Poorly written communication is hindering your success, here’s how to fix it.

Hack Upstate
5 min readJun 5, 2023


The following is written by Careers in Code’s career coach, Laura Thorne.

In today’s digital world, your online etiquette is crucial for making a lasting impression. Something as simple as a hastily typed Slack message or a misspelled name in the greeting of an email could unwittingly hinder your professional growth and tarnish your reputation. In this article, we’ll explore the art of effective digital communication and share practical tips to help you conquer the challenges of online etiquette, particularly when it comes to crafting impeccable emails. Let’s ensure that you are making a great impression with your bootcamp staff, mentors, and potential hiring managers.

The problem with poor written communication skills isn’t that you misspell a word or leave out a greeting or signature. When you write sloppy emails and messages that are solely focused on what you want, the underlying message (true or perceived) is that you didn’t care enough to take the time to get the person’s name right, ask about their well-being, consider how your request may disrupt their day, or the simple fact that what you’re asking for might be something you could have taken the time to do yourself.

That said, let’s start off with a fool-proof formula, followed by some tips on how to be an excellent digital communicator:

The Role Model Way™ formula for crafting the perfect etiquette email:

Greeting Correct Name,

Well-wishing introduction.
Request — spelled correctly, checked for grammar if need be.

Sign off,
Your name

For Example:

Hi Max,

I hope you are having a great day!

I know you’re busy, but I was wondering if I could schedule a meeting with you to get help with yesterday’s Javascript assignment? I will go ahead and use your scheduling link to book time with you.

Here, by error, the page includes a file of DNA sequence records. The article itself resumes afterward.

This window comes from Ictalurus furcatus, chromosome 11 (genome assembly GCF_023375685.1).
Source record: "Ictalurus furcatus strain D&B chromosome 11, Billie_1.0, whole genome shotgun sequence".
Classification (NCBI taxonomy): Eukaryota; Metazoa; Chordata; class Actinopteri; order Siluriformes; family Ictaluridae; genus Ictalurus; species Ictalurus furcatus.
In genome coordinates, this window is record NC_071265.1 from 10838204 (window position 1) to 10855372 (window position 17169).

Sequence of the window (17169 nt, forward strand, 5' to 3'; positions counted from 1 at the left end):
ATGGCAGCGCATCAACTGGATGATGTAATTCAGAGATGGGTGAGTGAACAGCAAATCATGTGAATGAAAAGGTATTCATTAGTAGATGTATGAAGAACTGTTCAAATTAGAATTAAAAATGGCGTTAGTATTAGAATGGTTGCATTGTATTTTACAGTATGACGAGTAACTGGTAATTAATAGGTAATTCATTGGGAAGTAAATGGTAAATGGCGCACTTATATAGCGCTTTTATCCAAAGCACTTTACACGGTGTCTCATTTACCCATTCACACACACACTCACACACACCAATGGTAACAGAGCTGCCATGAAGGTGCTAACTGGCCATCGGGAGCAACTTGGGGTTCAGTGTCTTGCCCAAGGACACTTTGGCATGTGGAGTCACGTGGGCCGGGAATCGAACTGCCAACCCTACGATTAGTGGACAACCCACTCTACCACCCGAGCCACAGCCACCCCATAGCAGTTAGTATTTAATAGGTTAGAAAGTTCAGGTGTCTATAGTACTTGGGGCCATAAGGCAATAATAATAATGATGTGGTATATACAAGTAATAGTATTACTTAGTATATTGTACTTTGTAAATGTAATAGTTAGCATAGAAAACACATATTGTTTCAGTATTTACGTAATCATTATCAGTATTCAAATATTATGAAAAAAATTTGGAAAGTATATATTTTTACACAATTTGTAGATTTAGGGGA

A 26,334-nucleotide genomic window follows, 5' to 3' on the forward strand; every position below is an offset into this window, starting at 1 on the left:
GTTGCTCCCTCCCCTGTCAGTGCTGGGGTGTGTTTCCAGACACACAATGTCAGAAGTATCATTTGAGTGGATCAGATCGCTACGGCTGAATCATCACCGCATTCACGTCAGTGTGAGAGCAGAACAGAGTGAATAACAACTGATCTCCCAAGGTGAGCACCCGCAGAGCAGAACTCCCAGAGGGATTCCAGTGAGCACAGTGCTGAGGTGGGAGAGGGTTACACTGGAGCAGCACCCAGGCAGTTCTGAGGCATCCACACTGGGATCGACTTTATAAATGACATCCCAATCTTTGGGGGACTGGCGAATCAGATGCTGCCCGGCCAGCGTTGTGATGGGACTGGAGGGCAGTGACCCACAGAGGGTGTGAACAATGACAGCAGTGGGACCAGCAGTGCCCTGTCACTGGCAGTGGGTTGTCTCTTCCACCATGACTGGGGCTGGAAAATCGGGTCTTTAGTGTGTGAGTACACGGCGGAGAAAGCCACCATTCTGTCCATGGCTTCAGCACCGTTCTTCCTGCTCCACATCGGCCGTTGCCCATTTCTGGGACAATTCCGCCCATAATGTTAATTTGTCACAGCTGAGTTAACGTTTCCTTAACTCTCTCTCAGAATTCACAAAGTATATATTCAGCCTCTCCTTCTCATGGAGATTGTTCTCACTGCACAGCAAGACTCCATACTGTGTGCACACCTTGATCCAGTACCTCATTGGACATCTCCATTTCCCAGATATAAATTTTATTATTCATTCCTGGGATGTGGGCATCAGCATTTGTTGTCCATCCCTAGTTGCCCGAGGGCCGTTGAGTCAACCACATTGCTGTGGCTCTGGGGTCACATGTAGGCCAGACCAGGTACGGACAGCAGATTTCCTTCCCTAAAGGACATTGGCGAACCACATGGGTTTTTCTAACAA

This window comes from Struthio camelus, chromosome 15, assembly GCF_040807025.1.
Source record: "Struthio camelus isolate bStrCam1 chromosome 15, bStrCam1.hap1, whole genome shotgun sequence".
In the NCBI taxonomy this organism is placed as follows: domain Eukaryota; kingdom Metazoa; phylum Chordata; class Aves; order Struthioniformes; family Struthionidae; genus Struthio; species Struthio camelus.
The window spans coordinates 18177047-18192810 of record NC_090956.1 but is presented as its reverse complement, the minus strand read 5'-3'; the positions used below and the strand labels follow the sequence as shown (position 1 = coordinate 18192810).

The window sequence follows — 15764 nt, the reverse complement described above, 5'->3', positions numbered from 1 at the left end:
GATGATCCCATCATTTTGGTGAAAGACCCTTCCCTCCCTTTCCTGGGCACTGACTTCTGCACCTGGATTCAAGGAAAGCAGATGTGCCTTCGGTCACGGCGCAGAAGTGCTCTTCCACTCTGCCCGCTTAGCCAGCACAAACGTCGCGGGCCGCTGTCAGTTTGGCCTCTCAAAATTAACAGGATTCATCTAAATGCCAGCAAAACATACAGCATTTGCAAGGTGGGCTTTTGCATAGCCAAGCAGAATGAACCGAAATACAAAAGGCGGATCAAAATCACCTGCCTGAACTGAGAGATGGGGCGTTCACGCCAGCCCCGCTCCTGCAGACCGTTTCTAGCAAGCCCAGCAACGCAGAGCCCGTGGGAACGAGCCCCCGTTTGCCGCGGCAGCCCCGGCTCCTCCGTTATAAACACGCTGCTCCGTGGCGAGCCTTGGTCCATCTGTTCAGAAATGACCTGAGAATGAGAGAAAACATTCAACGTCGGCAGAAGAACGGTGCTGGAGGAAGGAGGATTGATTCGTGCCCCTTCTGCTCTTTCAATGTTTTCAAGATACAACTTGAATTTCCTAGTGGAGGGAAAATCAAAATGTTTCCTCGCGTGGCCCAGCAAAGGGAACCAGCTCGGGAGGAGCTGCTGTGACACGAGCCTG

Thank you for your time,

Compare this formula and the example to the last few emails and messages you sent out. Can you see how this formula might improve your virtual relationships? Here are some more tips:

1. Use direct, concise subject lines

If you’re getting a million emails a day, you know how annoying a vague subject line can be. And even if your inbox is relatively empty, it’s still nice to know what an email is going to be about before you read it.

As a general rule of thumb, subject lines should be a preview of the email; the reader should have a general idea of the email and be able to understand the gist of it just by skimming.

2. Get to the point but include the important stuff

Keeping your emails short and to the point is key to proper digital communication. Not only do short emails take less time to both read and write, but by cutting the fat it also helps ensure that the reader will in fact read the email and understand its contents.

If the information in the message includes dates, be sure they are complete and correct. If the message is about an assignment or event, be specific about your request.

Read through and check for vague words like it, this, them, or then and replace them with actual details like names, dates, places, and events. This ensures the message is delivered clearly and without confusion.

3. Use reader friendly formatting